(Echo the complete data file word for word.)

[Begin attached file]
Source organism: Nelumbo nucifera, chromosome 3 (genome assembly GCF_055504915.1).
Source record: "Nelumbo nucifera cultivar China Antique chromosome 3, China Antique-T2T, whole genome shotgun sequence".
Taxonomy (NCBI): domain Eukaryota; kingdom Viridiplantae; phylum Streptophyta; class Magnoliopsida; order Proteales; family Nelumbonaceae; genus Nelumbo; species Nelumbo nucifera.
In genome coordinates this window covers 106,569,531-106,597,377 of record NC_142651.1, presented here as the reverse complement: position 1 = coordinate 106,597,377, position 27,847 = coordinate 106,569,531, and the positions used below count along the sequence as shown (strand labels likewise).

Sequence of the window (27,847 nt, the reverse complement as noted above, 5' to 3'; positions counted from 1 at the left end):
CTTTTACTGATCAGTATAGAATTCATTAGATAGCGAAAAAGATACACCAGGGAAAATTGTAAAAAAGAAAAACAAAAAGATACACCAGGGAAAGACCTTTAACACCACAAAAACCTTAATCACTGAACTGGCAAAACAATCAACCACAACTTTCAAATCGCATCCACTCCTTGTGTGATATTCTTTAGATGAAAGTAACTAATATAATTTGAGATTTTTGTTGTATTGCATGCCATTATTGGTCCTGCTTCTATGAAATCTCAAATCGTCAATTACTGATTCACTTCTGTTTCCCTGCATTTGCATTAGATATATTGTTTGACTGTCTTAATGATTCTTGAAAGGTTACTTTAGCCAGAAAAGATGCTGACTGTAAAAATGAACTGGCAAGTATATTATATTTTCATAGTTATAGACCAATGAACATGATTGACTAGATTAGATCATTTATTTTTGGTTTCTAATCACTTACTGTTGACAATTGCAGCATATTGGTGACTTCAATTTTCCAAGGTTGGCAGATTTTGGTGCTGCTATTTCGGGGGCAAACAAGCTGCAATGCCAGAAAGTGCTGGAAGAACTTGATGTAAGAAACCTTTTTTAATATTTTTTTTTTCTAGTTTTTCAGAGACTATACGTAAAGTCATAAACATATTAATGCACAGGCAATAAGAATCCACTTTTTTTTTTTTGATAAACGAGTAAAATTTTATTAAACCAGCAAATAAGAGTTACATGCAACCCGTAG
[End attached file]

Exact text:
Source organism: Nelumbo nucifera, chromosome 3 (genome assembly GCF_055504915.1).
Source record: "Nelumbo nucifera cultivar China Antique chromosome 3, China Antique-T2T, whole genome shotgun sequence".
Taxonomy (NCBI): domain Eukaryota; kingdom Viridiplantae; phylum Streptophyta; class Magnoliopsida; order Proteales; family Nelumbonaceae; genus Nelumbo; species Nelumbo nucifera.
In genome coordinates this window covers 106,569,531-106,597,377 of record NC_142651.1, presented here as the reverse complement: position 1 = coordinate 106,597,377, position 27,847 = coordinate 106,569,531, and the positions used below count along the sequence as shown (strand labels likewise).

Sequence of the window (27,847 nt, the reverse complement as noted above, 5' to 3'; positions counted from 1 at the left end):
CTTTTACTGATCAGTATAGAATTCATTAGATAGCGAAAAAGATACACCAGGGAAAATTGTAAAAAAGAAAAACAAAAAGATACACCAGGGAAAGACCTTTAACACCACAAAAACCTTAATCACTGAACTGGCAAAACAATCAACCACAACTTTCAAATCGCATCCACTCCTTGTGTGATATTCTTTAGATGAAAGTAACTAATATAATTTGAGATTTTTGTTGTATTGCATGCCATTATTGGTCCTGCTTCTATGAAATCTCAAATCGTCAATTACTGATTCACTTCTGTTTCCCTGCATTTGCATTAGATATATTGTTTGACTGTCTTAATGATTCTTGAAAGGTTACTTTAGCCAGAAAAGATGCTGACTGTAAAAATGAACTGGCAAGTATATTATATTTTCATAGTTATAGACCAATGAACATGATTGACTAGATTAGATCATTTATTTTTGGTTTCTAATCACTTACTGTTGACAATTGCAGCATATTGGTGACTTCAATTTTCCAAGGTTGGCAGATTTTGGTGCTGCTATTTCGGGGGCAAACAAGCTGCAATGCCAGAAAGTGCTGGAAGAACTTGATGTAAGAAACCTTTTTTAATATTTTTTTTTTCTAGTTTTTCAGAGACTATACGTAAAGTCATAAACATATTAATGCACAGGCAATAAGAATCCACTTTTTTTTTTTTGATAAACGAGTAAAATTTTATTAAACCAGCAAATAAGAGTTACATGCAACCCGTAG